Protect Your Rights as a PatientJeffrey Brown, M.D.
What everyone needs to know about advance medical directives
Posted June 22, 2011
You have the right to choose what kind of health care you want—to determine what happens to you if you’re sick and unable to communicate. In addition, you have the right to determine what should happen to your body parts after you leave this world. These decisions can be made by completing something called advance medical directives.
In short, advance medical directives tell your loved ones what to do. They’re legal documents that allow you to give directions for your future medical care. There are two general types of advance directives: a living will and a durable power of attorney. It is important to know that these advance directives apply only to your medical care. They do not apply to your financial affairs. Please note that the information here is general. Because laws and regulations vary from state to state and are subject to change, the information in this chapter cannot take the place of legal counsel.
A living will explains your wishes. This document is a set of written instructions that explain your wishes for the medical treatments you do want and don’t want if you become unable to speak for yourself. It’s important to understand that a living will is limited. It only becomes effective if you are terminally ill or in an irreversible coma and are unable to communicate. A living will specifically outlines your wishes if you find yourself in this type of condition.
Durable Power of Attorney
A durable power of attorney for health care puts someone else in charge. This document lets you name a person (an "agent" or "proxy") to make your medical decisions if you’re unable to do so. This document may also be called a "health care proxy." A durable power of attorney as opposed to a living will can apply whenever you are unable to communicate your own medical decisions, due to any illness or injury. In addition, your agent or proxy who knows your concerns can respond to situations that a document cannot address.
You Need Both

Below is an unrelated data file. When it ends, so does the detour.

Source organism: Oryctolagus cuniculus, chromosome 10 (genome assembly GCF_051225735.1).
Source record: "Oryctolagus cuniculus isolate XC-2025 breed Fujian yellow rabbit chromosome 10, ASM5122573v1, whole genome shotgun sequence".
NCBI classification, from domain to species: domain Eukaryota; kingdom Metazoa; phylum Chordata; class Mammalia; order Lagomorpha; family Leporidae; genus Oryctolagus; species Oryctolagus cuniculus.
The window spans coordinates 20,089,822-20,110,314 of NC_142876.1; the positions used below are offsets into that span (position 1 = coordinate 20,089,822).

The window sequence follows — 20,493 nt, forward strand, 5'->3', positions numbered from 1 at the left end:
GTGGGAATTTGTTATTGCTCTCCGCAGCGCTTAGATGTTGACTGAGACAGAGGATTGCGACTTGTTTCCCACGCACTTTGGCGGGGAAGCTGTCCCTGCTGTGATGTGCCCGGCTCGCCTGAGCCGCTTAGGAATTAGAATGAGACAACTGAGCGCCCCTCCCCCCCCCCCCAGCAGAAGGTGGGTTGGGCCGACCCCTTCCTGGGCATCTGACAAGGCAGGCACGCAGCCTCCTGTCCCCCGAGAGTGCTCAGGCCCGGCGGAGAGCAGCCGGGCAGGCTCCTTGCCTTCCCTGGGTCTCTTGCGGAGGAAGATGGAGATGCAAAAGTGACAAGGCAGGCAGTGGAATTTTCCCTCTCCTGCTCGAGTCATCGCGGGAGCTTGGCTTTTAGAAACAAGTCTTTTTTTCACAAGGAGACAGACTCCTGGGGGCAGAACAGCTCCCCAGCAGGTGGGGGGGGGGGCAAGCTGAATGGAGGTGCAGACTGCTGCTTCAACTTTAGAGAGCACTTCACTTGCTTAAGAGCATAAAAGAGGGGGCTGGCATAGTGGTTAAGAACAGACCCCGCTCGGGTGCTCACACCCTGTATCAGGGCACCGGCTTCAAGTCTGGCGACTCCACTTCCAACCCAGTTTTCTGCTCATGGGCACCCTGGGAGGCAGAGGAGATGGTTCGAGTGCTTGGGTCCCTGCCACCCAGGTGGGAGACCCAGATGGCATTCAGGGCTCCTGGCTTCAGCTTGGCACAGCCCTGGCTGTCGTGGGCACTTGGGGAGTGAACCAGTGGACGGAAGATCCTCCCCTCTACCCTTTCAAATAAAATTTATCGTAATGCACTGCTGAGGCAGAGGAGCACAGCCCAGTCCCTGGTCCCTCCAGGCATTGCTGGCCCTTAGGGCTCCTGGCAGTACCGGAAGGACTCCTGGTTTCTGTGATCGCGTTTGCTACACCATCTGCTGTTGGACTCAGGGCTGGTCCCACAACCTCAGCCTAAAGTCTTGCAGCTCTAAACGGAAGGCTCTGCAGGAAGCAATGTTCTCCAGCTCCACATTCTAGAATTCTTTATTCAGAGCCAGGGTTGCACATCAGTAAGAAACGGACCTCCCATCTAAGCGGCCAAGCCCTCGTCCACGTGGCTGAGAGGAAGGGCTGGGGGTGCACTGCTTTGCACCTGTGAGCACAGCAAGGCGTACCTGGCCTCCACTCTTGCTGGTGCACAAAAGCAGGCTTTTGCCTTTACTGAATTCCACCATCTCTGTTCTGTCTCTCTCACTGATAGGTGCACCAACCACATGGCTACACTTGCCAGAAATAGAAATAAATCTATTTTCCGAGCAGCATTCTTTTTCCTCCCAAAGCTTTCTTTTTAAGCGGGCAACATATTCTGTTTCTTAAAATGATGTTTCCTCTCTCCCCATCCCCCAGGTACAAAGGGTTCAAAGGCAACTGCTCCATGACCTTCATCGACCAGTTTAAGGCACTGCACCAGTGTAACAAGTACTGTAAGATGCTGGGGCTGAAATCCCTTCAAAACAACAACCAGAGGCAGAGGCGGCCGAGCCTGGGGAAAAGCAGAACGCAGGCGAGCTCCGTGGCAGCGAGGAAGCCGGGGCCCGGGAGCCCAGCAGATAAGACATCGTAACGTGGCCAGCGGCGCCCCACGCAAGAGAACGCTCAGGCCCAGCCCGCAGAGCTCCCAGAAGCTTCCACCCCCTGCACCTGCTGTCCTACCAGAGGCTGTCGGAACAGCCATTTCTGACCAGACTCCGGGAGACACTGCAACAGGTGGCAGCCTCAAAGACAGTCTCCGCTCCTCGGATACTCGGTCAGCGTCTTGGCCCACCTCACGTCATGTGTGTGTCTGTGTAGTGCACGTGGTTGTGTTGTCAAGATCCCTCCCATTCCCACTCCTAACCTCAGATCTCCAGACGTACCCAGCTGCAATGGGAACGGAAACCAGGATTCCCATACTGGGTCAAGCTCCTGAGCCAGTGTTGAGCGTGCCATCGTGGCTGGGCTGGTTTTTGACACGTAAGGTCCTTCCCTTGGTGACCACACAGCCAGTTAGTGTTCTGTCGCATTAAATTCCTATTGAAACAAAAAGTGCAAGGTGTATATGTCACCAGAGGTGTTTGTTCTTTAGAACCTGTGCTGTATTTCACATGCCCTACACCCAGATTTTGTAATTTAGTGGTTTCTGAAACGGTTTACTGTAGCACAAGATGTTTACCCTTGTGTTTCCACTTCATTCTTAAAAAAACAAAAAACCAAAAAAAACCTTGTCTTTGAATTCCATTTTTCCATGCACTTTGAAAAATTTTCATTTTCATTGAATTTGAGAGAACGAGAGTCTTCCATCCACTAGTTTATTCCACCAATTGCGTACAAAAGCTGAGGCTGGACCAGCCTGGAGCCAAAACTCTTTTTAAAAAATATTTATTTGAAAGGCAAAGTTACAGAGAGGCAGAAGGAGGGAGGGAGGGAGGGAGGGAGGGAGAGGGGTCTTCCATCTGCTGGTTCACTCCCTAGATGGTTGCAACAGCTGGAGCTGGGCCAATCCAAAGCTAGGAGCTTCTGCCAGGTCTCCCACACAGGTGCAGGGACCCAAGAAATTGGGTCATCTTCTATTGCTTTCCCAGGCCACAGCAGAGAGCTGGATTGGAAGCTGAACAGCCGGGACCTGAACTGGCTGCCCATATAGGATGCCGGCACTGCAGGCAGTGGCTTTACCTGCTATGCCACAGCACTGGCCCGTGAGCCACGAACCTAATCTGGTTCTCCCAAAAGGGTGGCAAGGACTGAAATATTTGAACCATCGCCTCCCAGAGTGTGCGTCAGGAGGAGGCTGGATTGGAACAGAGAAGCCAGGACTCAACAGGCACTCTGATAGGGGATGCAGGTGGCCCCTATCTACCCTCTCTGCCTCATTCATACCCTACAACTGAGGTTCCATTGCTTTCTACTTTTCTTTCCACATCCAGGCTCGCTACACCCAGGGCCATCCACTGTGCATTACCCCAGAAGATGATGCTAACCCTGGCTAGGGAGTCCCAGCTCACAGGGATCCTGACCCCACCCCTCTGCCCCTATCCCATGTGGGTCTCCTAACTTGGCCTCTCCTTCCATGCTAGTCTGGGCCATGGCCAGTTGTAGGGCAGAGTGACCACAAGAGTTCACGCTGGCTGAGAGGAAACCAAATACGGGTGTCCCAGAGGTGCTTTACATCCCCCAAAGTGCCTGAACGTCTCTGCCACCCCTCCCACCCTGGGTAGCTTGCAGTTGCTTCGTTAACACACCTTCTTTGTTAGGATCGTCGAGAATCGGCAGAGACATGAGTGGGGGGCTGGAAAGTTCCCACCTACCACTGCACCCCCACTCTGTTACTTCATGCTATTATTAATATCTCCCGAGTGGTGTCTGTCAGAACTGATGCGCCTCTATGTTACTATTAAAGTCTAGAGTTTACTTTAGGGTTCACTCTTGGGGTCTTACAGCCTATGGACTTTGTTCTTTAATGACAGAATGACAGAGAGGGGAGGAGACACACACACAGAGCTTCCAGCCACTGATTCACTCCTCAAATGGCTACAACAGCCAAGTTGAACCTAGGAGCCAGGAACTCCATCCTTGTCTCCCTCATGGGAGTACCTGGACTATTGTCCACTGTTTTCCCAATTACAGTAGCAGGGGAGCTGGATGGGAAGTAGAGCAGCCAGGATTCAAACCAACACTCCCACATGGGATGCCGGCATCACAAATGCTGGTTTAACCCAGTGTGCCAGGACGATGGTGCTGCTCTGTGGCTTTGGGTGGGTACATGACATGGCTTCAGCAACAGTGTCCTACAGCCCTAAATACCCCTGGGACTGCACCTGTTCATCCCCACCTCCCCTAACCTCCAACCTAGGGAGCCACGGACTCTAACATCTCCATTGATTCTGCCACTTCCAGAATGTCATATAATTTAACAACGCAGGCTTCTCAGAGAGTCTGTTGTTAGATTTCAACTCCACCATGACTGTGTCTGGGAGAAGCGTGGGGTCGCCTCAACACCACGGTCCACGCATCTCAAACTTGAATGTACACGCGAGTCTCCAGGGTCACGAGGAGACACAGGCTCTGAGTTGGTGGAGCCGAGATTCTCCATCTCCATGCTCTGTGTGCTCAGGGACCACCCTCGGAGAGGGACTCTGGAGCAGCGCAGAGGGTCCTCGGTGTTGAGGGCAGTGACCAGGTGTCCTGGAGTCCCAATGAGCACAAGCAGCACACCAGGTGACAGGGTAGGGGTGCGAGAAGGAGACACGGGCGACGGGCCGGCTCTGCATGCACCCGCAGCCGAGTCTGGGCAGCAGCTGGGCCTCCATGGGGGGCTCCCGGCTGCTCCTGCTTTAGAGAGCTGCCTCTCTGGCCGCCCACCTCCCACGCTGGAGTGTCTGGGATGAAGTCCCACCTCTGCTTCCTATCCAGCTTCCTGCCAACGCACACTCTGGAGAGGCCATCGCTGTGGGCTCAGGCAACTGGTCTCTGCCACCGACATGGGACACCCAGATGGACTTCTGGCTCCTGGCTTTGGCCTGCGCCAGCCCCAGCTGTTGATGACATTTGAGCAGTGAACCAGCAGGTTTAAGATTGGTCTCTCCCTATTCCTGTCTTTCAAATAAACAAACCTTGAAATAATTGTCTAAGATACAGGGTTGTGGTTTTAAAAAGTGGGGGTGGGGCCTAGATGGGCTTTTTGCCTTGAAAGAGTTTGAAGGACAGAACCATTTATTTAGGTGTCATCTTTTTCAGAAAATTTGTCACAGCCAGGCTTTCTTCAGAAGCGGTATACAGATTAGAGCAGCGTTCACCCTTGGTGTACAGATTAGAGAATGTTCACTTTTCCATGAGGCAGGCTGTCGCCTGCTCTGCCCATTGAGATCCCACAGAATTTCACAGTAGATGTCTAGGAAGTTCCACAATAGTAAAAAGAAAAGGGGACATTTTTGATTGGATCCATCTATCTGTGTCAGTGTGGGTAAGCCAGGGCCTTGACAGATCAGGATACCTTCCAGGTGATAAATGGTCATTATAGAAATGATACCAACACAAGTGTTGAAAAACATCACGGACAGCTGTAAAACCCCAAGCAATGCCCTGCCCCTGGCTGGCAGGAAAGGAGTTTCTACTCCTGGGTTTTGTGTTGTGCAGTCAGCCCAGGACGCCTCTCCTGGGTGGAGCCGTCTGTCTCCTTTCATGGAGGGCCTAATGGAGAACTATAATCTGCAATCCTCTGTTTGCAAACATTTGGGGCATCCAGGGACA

Every adult should prepare advance directives—both a living will and a durable power of attorney for health care. Basically, advance directives help protect your rights in the event that you’re unable to state your wishes. They give specific directions for your medical care by letting the medical staff know what medical procedures you would or would not want.
Tragically, an accident or illness can take away a person’s ability to make health care decisions. The trouble is that decisions still have to be made. If you cannot make those decisions, someone else will. As unfortunate as the Terri Schiavo case was, it taught us all a valuable lesson. In this case, the federal government intervened in a private medical matter because there were no clear directives. What became clear was the necessity of completing advanced directives—even if you are young.
Please consider taking steps to control these decisions now, so that they will reflect your own wishes in the future. Do so by preparing both a living will and a durable power of attorney for health care.It is important to note that you will still receive high quality care, even if you refuse life-prolonging measures within your advance directives. Even if you decide to refuse measures that will prolong your life (contained in ado not resuscitate order), the healthcare staff will do everything they canto get you well, except resorting to measures that prolong life, such as cardiopulmonary resuscitation (CPR), respirators, feeding tubes, and dialysis.
Advance Medical Directives Tips
Here are some brief, easy-to-reference tips for advance medical directives.
• Plan to review your directives if moving to a new state.